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Program to help 5th-year seniors earn diplomas

Posted: January 22, 2012 - 1:02am  |  Updated: January 22, 2012 - 6:11am
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Students and their parents tour the lab at the Alternative School, where the county is implementing a new half-day program for fifth-year seniors to help them get their diplomas.  Photo by Jim Blaylock
Photo by Jim Blaylock
Students and their parents tour the lab at the Alternative School, where the county is implementing a new half-day program for fifth-year seniors to help them get their diplomas.

Twitter @DonnieFetter

 

A new program to help fifth-year Columbia County high school seniors get their diplomas more quickly starts Monday at the alternative school in Grovetown.

Called Saving Our Students (S.O.S.), the program specifically targets seniors who would benefit from an alternative to the traditional high school setting. They’ll work in the alternative school’s computer lab 9 a.m. to noon Monday through Thursday, taking online courses on the Georgia Virtual School system under the tutelage of high school graduation coaches.

Many fifth-year seniors detest having to learn in a typical school setting, with some feeling too old, said alternative school Principal Dr. Ja’net Bishop.

“The motivation to complete their classes can be lackluster and adds to the dropout rate,” Bishop said. “With the S.O.S. program, what we hope is that giving them the benefit of starting their day a little bit later and ending earlier, they’ll still be motivated to get their diplomas.

“We’re recognizing that they’re getting older and want to move on with their lives, but we’re also recognizing that they should not completely move on until they’ve completed their high school requirements.”

Others opted for the S.O.S. program for the structure.

The first semester of the program features just 18 students chosen by graduation coaches. They will be allowed to socialize only with other S.O.S. students, are allowed no more than five absences, are expected to work on assignments outside of class, and must provide their own transportation.

Such structure appealed to Ashley Garland, 18, a self-described “social butterfly” too easily distracted from her schoolwork.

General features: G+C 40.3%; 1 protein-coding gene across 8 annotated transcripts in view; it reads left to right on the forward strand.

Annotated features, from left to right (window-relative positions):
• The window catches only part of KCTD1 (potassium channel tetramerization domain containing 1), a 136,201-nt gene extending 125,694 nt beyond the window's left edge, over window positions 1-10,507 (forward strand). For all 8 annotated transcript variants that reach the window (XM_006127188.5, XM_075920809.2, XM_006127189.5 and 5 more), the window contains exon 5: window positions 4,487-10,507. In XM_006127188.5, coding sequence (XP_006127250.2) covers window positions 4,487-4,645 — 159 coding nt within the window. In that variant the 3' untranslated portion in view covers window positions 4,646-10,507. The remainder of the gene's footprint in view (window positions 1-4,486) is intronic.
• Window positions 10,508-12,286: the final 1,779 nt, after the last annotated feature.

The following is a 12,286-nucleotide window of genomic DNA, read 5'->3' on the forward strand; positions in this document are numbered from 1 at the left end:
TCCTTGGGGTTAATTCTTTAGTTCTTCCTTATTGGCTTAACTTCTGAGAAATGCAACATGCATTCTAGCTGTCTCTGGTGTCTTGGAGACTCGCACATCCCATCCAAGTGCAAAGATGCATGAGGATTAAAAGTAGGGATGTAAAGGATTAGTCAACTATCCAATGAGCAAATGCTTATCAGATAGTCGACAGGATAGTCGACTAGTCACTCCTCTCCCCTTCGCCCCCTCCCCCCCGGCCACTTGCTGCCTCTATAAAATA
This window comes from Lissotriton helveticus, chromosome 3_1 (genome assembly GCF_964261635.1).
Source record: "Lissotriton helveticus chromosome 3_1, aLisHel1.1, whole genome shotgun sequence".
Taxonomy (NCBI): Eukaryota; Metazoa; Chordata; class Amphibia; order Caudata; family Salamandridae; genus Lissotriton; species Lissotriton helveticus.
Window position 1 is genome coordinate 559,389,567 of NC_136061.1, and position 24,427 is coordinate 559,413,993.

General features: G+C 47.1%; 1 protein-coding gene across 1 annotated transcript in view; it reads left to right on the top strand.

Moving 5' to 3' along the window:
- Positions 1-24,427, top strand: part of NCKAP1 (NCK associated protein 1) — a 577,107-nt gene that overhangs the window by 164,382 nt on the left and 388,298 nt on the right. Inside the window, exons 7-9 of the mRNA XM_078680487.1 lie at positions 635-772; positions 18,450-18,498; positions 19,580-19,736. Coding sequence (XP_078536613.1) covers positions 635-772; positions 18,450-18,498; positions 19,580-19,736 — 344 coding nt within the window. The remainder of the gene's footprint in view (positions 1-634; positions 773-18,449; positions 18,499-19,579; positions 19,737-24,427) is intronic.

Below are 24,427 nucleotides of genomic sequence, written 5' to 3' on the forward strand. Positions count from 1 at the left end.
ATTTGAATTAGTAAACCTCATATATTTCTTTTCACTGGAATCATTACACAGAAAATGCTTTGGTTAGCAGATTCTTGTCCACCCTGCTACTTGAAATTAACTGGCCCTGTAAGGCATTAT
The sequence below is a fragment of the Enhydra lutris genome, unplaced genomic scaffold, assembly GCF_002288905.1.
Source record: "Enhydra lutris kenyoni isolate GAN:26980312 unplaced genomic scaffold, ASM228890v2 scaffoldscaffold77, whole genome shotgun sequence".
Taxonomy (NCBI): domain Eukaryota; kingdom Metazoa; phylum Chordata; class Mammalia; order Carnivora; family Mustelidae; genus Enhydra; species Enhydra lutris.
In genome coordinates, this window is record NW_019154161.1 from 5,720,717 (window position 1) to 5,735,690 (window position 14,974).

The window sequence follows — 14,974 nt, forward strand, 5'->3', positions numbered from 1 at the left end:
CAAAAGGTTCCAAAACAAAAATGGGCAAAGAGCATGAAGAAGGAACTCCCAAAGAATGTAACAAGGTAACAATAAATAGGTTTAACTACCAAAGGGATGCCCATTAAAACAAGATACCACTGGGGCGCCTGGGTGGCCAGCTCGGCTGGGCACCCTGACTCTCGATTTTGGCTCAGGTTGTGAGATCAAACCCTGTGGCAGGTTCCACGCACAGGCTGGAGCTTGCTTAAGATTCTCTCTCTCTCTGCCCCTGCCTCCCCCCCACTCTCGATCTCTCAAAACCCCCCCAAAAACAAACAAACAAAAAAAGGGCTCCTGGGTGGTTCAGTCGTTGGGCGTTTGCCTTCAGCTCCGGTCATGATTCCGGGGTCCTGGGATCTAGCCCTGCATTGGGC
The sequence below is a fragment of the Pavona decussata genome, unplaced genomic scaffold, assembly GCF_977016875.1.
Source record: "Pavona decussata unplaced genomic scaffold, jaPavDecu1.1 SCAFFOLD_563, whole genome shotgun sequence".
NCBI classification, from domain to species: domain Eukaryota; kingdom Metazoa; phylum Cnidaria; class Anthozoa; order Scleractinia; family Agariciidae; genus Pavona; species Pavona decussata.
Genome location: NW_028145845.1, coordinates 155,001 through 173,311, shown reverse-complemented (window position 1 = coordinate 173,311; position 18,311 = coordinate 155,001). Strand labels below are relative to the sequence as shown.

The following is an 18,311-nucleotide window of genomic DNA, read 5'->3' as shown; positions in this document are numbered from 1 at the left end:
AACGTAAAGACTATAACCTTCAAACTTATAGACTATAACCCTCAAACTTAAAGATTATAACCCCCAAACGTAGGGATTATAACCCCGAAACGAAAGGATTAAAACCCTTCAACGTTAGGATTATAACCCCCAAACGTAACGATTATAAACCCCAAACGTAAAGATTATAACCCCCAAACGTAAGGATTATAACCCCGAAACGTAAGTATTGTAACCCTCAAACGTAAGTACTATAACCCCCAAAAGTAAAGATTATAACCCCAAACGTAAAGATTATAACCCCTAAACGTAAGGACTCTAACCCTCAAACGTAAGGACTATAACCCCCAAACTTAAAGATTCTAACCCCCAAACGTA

“I like that it’s only four days a week, so I can look for a job,” said Garland, who eventually hopes to attend college to become a teacher or cosmetologist.

“I just want to get in here, do what I need to do, and get my diploma,” she said following an orientation meeting Thursday. “I want to be done.”

An added benefit is that the S.O.S. students won’t have to attend school an entire semester.

Bishop said the students could complete the class requirements by March 5. The semester ends for them on May 10.

With the half-day schedule, Bishop said she expects many students in the program will seek part-time jobs. But by ending their semester early, she added that the students also get the chance to start full-time job searches before many of their peers, or can apply early to continue their education at colleges or technical schools.

Graduation coaches at the orientation said they also intend to work with the students on creating resumes and hope to bring in college recruiters to meet with them.

“This (program) is the first step to the next step,” said Evans High graduation coach Lisa Augustine-Chizmar.

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Comments (1)

Craig Spinks

Alternative Program

KUDOS to Dr. Bishop, Dr. Rose Carraway, Mr. Nagle and the CCBOE for "thinking outside the box" in their initiating an alternative program for students who might benefit from a non-traditional approach to learning.

Dr. Craig Spinks/ Georgians for Educational Excellence

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